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Topic: Ideas for a precision ohmmeter (Read 6719 times) previous topic - next topic

brucethehoon

I've been throwing around ideas for an Arduino based precision Ohmmeter lately.  The simple voltage divider method is cheap and easy, but I'd like something to rival my good Fluke desktop meter.

If I cob up a good constant current source and use a good 12 bit ADC, it seems like I would get some pretty accurate reads. 

While not trying to make a big amazing LCR meter, I feel like we should be able to out do most expensive multimeters.

Any suggestions from folks that have gone down the cc/adc route before?

thanks!

cmiyc

Precision and accuracy aren't the same thing...  Precision is a matter of digits.  Accuracy is the quality that those digits represent.

How accurate your meter is depends on more than just the ADC and measurement method you use.  You need to calibrate out the error introduced from the traces, wires, and leads between your ADC pins and your point of test.
Capacitor Expert By Day, Enginerd by night.  ||  Personal Blog: www.baldengineer.com  || Electronics Tutorials for Beginners:  www.addohms.com

brucethehoon

My apologies.   My initial post was going to focus on the benefits of using the 12bit ADC to get the enhanced precision over the 10bit built-in ADC.  I then didn't bother to go back and visit the methodology and calibration sides.

I intend to have a zeroing routine that will zero first at the closest point to the ADC, then at the point between where the leads connect to the board.   After that, a touch-zero can help.

Aside from trace width and other board design concerns, do you have any ideas about overall methodology?  I've constructed several ohmmeters before that I considered reasonably accurate (they agreed with my Fluke 8846 to 4 digits), but just wanted to milk all the performance I could out of a small, cheap Arduino based solution that would make it easy to output readings any way I like, and be a fun little project.


robtillaart

Never build an ohm meter, but I would at add a temperature sensor in it. That would give the ability to correct for temperature drift.
Also measuring thermistors and other temperature dependant resistors would be possible.

With an peltier element and temp sensor you could create a reference temperature of e.g. 25C before measure the resistor.

Rob Tillaart

Nederlandse sectie - http://arduino.cc/forum/index.php/board,77.0.html -
(Please do not PM for private consultancy)

terryking228

Hi,
One of the challenges is low-resistance measurement which require 4-wire connections. Have you looked at that?

A quick DIY I have used for larger motor windings etc is simply use a bench supply to put 1 amp or 10 amps through the device under test, and measure the voltage across it.  Not highly accurate but OK for quick measurements without the cool equipment you are talking about...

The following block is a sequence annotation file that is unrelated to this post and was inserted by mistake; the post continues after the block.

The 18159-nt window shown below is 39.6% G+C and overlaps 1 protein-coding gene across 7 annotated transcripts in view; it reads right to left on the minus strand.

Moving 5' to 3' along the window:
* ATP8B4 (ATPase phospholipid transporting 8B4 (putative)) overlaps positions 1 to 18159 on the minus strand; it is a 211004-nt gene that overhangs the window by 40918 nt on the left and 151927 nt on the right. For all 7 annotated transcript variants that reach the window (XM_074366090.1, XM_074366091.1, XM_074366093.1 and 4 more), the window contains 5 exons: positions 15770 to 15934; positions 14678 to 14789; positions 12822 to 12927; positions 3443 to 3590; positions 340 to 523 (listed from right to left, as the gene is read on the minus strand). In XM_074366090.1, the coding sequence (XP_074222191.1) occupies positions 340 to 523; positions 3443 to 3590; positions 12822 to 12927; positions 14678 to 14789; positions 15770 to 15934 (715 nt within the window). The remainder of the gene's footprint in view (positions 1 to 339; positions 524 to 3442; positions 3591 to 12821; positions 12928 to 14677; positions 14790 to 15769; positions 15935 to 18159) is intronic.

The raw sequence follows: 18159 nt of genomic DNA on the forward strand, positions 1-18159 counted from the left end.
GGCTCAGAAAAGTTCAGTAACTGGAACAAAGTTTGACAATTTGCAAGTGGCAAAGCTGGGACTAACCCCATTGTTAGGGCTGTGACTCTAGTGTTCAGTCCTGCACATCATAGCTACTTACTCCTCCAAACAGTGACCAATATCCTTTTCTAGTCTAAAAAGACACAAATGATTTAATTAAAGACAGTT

Regards, Terry King terry@yourduino.com  - Check great prices, devices and Arduino-related boards at http://YourDuino.com
HOW-TO: http://ArduinoInfo.Info

ec212

Im sure this will help you out:

https://www.youtube.com/watch?v=0vMvCVyOp9g

The key is " R=V/I
 
If "I" (current) is = 1Amp, the resistance will be equal to the voltage.

AndreyS

Im sure this will help you out:

https://www.youtube.com/watch?v=0vMvCVyOp9g

The key is " R=V/I
 
If "I" (current) is = 1Amp, the resistance will be equal to the voltage.
Is it safe to use this method to find a short on the motherboard if I limit voltage 1.2V and current 1A?
I have vcore shorted to the ground somewhere.

DVDdoug

Quote
Is it safe to use this method to find a short on the motherboard if I limit the voltage 1.2V and current 1A?I have vcore shorted to the ground somewhere.
I wouldn't recommend 1 A amp with a motherboard or any regular low-power circuit board, at least not on a routine basis.   It's one thing to test a wire, motor, or transformer with 1 Amp or more, but you could burn a trace off  a board, or fry a component with reverse voltage, etc.

However, I might be OK occasionally if the board is dead and you've got nothing to loose...   I've used a high current power supply to burn-off a power-to-ground short a couple of times, but most of the times I've tried it, that doesn't work.    And even if that does clear the short, you don't always see where it was and you may leave a very-small gap that can get shorted again.


I've got a 4-wire meter at work and although I've never measured it's current, I'm sure it no more than a standard multi-meter and perfectly safe for any components.

AndreyS

#8
Dec 12, 2015, 06:49 pm Last Edit: Dec 12, 2015, 06:58 pm by AndreyS
I wouldn't recommend 1 A amp with a motherboard or any regular low-power circuit board, at least not on a routine basis.   It's one thing to test a wire, motor, or transformer with 1 Amp or more, but you could burn a trace off  a board, or fry a component with reverse voltage, etc.

However, I might be OK occasionally if the board is dead and you've got nothing to loose...   I've used a high current power supply to burn-off a power-to-ground short a couple of times, but most of the times I've tried it, that doesn't work.    And even if that does clear the short, you don't always see where it was and you may leave a very-small gap that can get shorted again.


I've got a 4-wire meter at work and although I've never measured it's current, I'm sure it no more than a standard multi-meter and perfectly safe for any components.
I asking because this guy does this
I feel like if I check circuits which are already short, the current will flow through least resistance anyway, and i feel like I'm not gonna do worse.

bisbrmn


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